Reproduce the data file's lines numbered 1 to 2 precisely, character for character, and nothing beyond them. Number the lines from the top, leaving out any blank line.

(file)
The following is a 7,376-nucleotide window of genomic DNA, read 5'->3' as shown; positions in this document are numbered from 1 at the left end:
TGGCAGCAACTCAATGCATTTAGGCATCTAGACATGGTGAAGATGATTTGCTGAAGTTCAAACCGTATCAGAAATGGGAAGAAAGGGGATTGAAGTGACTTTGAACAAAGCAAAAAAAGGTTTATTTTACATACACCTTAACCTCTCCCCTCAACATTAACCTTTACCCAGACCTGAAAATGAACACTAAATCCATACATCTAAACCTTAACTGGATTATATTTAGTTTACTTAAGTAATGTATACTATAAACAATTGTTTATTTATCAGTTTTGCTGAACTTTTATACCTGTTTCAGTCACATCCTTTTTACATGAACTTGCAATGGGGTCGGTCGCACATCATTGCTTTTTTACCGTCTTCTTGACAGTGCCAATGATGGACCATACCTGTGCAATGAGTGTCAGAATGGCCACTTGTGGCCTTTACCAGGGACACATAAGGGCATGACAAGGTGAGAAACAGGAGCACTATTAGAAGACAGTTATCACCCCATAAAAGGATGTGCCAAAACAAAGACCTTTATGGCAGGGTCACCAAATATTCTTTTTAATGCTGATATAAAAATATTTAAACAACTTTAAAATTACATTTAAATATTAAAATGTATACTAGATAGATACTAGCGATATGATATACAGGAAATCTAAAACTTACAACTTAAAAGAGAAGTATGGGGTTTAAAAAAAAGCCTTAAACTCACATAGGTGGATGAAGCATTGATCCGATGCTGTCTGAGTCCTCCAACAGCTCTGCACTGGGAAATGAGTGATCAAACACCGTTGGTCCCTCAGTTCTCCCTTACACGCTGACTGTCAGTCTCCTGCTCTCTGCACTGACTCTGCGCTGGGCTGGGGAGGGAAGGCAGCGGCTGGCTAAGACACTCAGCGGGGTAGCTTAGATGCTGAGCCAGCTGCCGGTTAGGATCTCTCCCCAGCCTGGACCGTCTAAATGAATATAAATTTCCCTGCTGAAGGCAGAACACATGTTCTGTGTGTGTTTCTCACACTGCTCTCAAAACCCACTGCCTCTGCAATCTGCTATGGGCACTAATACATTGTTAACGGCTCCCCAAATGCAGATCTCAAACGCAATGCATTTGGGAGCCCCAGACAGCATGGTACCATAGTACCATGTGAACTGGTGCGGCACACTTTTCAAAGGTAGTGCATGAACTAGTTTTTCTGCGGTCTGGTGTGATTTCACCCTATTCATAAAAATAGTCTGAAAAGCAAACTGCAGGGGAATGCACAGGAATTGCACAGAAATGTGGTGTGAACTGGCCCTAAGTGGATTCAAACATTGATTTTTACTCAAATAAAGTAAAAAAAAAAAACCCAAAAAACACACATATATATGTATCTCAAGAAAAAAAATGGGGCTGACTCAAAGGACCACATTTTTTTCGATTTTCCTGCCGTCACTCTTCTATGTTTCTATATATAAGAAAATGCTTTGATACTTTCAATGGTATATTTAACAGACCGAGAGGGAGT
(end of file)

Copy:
The following is a 7,376-nucleotide window of genomic DNA, read 5'->3' as shown; positions in this document are numbered from 1 at the left end:
TGGCAGCAACTCAATGCATTTAGGCATCTAGACATGGTGAAGATGATTTGCTGAAGTTCAAACCGTATCAGAAATGGGAAGAAAGGGGATTGAAGTGACTTTGAACAAAGCAAAAAAAGGTTTATTTTACATACACCTTAACCTCTCCCCTCAACATTAACCTTTACCCAGACCTGAAAATGAACACTAAATCCATACATCTAAACCTTAACTGGATTATATTTAGTTTACTTAAGTAATGTATACTATAAACAATTGTTTATTTATCAGTTTTGCTGAACTTTTATACCTGTTTCAGTCACATCCTTTTTACATGAACTTGCAATGGGGTCGGTCGCACATCATTGCTTTTTTACCGTCTTCTTGACAGTGCCAATGATGGACCATACCTGTGCAATGAGTGTCAGAATGGCCACTTGTGGCCTTTACCAGGGACACATAAGGGCATGACAAGGTGAGAAACAGGAGCACTATTAGAAGACAGTTATCACCCCATAAAAGGATGTGCCAAAACAAAGACCTTTATGGCAGGGTCACCAAATATTCTTTTTAATGCTGATATAAAAATATTTAAACAACTTTAAAATTACATTTAAATATTAAAATGTATACTAGATAGATACTAGCGATATGATATACAGGAAATCTAAAACTTACAACTTAAAAGAGAAGTATGGGGTTTAAAAAAAAGCCTTAAACTCACATAGGTGGATGAAGCATTGATCCGATGCTGTCTGAGTCCTCCAACAGCTCTGCACTGGGAAATGAGTGATCAAACACCGTTGGTCCCTCAGTTCTCCCTTACACGCTGACTGTCAGTCTCCTGCTCTCTGCACTGACTCTGCGCTGGGCTGGGGAGGGAAGGCAGCGGCTGGCTAAGACACTCAGCGGGGTAGCTTAGATGCTGAGCCAGCTGCCGGTTAGGATCTCTCCCCAGCCTGGACCGTCTAAATGAATATAAATTTCCCTGCTGAAGGCAGAACACATGTTCTGTGTGTGTTTCTCACACTGCTCTCAAAACCCACTGCCTCTGCAATCTGCTATGGGCACTAATACATTGTTAACGGCTCCCCAAATGCAGATCTCAAACGCAATGCATTTGGGAGCCCCAGACAGCATGGTACCATAGTACCATGTGAACTGGTGCGGCACACTTTTCAAAGGTAGTGCATGAACTAGTTTTTCTGCGGTCTGGTGTGATTTCACCCTATTCATAAAAATAGTCTGAAAAGCAAACTGCAGGGGAATGCACAGGAATTGCACAGAAATGTGGTGTGAACTGGCCCTAAGTGGATTCAAACATTGATTTTTACTCAAATAAAGTAAAAAAAAAAAACCCAAAAAACACACATATATATGTATCTCAAGAAAAAAAATGGGGCTGACTCAAAGGACCACATTTTTTTCGATTTTCCTGCCGTCACTCTTCTATGTTTCTATATATAAGAAAATGCTTTGATACTTTCAATGGTATATTTAACAGACCGAGAGGGAGT